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Which obviously leads to scorn and mockery: "You'll often hear cypherpunk weenies with poorly-thought-out philosophies trot out 'information wants to be free' as some kind of pseudo-socialist Utopian vision."
Except Brand never said that information wanted to be free, and I don't even think he meant that. What he said was much more profound, and as timely now as ever. He said either:
On the one hand information wants to be expensive, because it's so valuable. The right information in the right place just changes your life. On the other hand, information wants to be free, because the cost of getting it out is getting lower and lower all the time. So you have these two fighting against each other.
Information Wants To Be Free. Information also wants to be expensive... that tension will not go away.
Either way, I believe that what he was talking about was NOT the value of information. He wasn't purporting to opine, for example, about the inherent value to a user of content, or the equilibrium pricing relationship between demand for information (which is limited) and its supply (basically unlimited).
He was referring to the power of networks—the wealth of networks. Human networks amplified by the Internet. What networks do is that they take the traditional "distribution" roles associated with information—production, marketing, promotion—and push those to the edges, the nodes, as opposed to a centralized source. And they do so in more transparent, non-hierarchical manner.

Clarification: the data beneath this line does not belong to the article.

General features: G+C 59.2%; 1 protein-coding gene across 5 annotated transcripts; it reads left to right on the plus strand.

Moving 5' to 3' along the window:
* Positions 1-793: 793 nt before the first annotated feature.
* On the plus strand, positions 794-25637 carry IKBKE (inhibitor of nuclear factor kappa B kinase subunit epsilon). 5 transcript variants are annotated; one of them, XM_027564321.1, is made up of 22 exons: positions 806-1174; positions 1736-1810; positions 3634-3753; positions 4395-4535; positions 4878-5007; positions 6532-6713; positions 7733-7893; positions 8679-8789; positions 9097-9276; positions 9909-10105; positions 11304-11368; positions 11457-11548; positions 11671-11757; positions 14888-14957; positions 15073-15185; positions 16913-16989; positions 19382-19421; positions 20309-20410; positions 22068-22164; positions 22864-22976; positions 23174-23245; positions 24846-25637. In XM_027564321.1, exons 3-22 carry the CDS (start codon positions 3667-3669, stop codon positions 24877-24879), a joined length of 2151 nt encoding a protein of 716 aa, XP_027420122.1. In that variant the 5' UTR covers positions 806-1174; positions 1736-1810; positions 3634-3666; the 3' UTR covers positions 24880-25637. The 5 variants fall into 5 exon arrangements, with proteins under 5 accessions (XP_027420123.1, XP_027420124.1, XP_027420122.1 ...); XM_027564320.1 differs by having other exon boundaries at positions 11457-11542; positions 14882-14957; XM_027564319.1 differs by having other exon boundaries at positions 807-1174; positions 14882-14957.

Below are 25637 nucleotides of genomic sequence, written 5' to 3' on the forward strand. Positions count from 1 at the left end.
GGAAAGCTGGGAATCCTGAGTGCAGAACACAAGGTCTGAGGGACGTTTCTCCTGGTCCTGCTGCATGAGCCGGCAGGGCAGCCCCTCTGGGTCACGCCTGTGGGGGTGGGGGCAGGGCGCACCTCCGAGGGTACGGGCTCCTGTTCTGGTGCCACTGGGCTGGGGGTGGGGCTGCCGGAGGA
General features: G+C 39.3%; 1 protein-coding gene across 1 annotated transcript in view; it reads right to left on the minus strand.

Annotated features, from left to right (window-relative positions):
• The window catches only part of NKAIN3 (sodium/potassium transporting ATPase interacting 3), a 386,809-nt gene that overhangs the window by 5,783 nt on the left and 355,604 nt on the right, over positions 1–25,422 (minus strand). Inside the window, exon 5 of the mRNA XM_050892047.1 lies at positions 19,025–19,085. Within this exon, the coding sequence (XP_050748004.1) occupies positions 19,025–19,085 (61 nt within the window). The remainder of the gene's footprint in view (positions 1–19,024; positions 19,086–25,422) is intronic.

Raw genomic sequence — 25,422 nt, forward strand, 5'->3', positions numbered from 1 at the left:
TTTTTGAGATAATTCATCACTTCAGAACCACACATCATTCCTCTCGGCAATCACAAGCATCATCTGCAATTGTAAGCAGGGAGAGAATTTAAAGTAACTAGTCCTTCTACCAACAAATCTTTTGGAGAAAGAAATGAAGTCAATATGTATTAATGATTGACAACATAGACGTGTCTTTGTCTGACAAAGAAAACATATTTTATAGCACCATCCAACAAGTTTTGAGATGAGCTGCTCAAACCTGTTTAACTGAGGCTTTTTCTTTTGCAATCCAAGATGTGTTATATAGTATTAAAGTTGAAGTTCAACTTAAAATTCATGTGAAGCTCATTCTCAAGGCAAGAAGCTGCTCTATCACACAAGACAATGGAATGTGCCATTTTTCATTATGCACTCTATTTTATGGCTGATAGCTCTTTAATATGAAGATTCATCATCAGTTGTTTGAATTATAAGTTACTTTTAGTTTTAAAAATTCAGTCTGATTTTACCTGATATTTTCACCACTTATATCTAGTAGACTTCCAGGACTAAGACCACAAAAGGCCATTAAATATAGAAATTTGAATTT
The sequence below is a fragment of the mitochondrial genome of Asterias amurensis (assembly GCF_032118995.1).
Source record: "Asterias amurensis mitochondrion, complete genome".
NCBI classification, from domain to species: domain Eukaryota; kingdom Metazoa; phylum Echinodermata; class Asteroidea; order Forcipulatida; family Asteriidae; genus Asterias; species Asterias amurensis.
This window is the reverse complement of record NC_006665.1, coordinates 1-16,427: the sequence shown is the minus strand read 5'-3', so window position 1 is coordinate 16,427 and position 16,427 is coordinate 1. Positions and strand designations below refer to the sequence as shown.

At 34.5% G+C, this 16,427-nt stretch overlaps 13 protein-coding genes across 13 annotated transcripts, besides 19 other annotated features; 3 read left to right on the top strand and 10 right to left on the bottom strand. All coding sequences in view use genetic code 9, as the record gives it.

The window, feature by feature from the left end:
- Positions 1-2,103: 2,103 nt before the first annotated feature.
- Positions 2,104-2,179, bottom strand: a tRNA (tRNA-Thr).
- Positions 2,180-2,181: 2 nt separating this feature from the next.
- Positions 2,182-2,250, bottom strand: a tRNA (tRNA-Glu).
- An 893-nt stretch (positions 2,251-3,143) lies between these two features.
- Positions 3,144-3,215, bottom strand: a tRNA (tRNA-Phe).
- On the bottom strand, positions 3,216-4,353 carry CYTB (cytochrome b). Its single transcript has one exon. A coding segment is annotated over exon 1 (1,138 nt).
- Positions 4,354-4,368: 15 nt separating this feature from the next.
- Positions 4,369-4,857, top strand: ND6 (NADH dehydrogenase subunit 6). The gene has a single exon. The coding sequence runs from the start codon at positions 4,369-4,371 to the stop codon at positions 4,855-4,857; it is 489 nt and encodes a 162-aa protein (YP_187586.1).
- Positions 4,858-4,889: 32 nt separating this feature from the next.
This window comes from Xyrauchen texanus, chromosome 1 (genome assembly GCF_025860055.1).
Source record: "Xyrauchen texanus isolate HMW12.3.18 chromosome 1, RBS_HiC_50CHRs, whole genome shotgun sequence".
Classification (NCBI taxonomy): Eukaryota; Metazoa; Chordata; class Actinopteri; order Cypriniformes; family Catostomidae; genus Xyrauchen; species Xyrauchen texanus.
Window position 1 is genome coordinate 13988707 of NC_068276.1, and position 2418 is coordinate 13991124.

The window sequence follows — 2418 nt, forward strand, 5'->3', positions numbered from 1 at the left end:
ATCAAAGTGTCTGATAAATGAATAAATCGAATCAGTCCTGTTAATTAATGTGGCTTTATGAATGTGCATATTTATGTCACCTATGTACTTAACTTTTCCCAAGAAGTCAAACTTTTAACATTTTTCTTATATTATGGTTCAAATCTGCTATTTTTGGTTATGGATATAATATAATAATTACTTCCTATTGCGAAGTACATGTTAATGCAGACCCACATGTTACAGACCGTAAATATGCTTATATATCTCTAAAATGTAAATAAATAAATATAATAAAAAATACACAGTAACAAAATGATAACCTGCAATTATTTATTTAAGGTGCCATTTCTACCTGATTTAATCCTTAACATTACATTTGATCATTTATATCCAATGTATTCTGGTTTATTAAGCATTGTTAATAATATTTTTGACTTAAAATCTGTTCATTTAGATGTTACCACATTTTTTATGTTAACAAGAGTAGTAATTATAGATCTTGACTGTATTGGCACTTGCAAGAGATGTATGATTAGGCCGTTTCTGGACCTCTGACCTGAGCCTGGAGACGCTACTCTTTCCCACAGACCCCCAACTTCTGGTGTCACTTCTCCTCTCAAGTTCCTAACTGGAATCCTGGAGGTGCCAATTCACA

In centralized systems, production, marketing, promotion and distribution are viewed as costs, expenses, and something to be tightly controlled and managed. That's what traditional media companies do. In the networked world they are opportunities, but they are pretty much uncontrollable. In that way they are authentic. And this is precisely the tension about which Brand spoke, for this represents maybe the final breakdown of the traditional media content producer/distributor/consumer buckets.
Those separate pieces now become one, they blend into one another. They aren't centralized core competencies anymore. This is represented by the idea that there are no more consumers now, there are only “users”. As a result, this transformation alters fundamentally the whole media value chain. This is potentially disruptive to many companies.
But it does not mean that users will not pay for information or content. To the contrary. For example, Hollywood’s best box office years ever were 2009 and 2010. Similarly, publishing industry revenues expanded in 2010 almost 6% over 2008 (with ebook sales growth of over 1000%). Hulu has over 1.5 million paying subscribers.
Therefore, it's not helpful if the discussion centers around whether information wants to be free or not. For that is not the right equation.
Information (content) does not want to be free. Instead, information just wants to be distributed friction-free. That's a big difference, and also the massive opportunity that should be at the center right now.
Originally posted on aweissman.com.